Living beneath your means is when you spend less than what you make in income. Take the time to learn the difference between a need and a want and consider downsizing your lifestyle for a while. You cannot pay down debt and continue to spend the same amount of money. Track your spending and record each purchase. This will make you think twice before buying something and develop the mindset of thinking before you spend.

(2) Don't let debt linger. Pay it down as soon as possible. 

Carrying a debt load can make it impossible to save money or grow wealth. The best position to be in when saving money or building your net worth is debt-free. After completing graduate school in 2016, Joy had $72,000 in student loans and two mortgages.

"I wanted to start a business, but was afraid of the risks with that amount of debt," Joy stated. She further revealed that during this time she and her husband were living paycheck to paycheck.

"I decided I didn't want to pay my student loans off in the 'normal time' but wanted to finish paying them off in two years so that I could start my business," she stated. 

If you find yourself in debt and living paycheck to paycheck, this is the time to set a plan in motion to pay that debt off as quickly as possible. Start cutting back on spending and the amount you are able to save will go right to debt repayment.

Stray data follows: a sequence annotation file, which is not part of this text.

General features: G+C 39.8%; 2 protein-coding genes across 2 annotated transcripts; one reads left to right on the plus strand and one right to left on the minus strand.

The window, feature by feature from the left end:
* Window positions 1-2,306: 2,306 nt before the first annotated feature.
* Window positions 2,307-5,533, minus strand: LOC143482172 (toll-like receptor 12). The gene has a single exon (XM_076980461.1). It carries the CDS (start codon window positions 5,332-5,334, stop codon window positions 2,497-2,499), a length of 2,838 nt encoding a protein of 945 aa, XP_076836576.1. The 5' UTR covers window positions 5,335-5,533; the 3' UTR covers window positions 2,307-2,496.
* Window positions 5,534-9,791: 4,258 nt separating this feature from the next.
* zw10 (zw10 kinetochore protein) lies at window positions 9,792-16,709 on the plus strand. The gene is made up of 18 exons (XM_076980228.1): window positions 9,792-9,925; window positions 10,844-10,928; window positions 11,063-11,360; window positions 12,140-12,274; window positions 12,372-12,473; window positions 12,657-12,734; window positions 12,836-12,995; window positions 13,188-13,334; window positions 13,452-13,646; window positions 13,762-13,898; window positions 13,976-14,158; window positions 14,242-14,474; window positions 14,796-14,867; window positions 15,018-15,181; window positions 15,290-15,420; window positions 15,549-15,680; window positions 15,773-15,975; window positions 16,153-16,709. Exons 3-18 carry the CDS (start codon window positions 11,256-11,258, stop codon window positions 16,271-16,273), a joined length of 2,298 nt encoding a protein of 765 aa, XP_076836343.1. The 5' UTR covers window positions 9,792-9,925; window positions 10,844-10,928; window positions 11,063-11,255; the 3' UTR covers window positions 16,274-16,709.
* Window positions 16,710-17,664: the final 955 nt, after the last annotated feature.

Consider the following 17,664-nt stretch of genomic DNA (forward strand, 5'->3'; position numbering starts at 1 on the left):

(3) Create a working budget and stick to it

None of what's already been mentioned will matter unless you create a budget — doing so will be one of the most important steps you make in your financial plan. Creating a budget not only helps you track your spending, it also shows you how to use the money you have to pay off your debt. Identify all of your income sources and compare that with your monthly bills and expenses and cut out anything that takes you over your budget.

"You have to use the debt as a motivating factor," Joy said . "Looking at that debt and knowing that it was preventing me from starting my business and moving on with the life I wanted made me want to repay it faster," Joy stated.

(4) You are probably going to need a side hustle

While Joy and her husband were paying off their debt, they worked full-time jobs and had multiple side hustles.

"It was the side hustles that really helped with paying down the debt. We could never have done it if we only worked our full-time jobs," said Joy.

If you find that towards the end of the month, you have more month than money left, think about getting a side hustle.

"Try to utilize the skills you already have," said Joy.

Examples of side hustles are: resume writing, editing author manuscripts, food delivery, teaching a college course, freelancing — anything that can be done in addition to another full-time job. This will bring in extra income to pay off debt and save money. Joy and her husband worked several side hustles including driving for Lyft, writing resumes and were even extras for movies and television shows shooting locally in Charlotte.

Joy states that it was using these strategies, getting rid of the debt and saving that put her on track to becoming debt-free and growing her net worth. She makes it clear that she did not grow up saving money and budgeting.

"I set a financial plan, a financial goal and stuck to it," she said.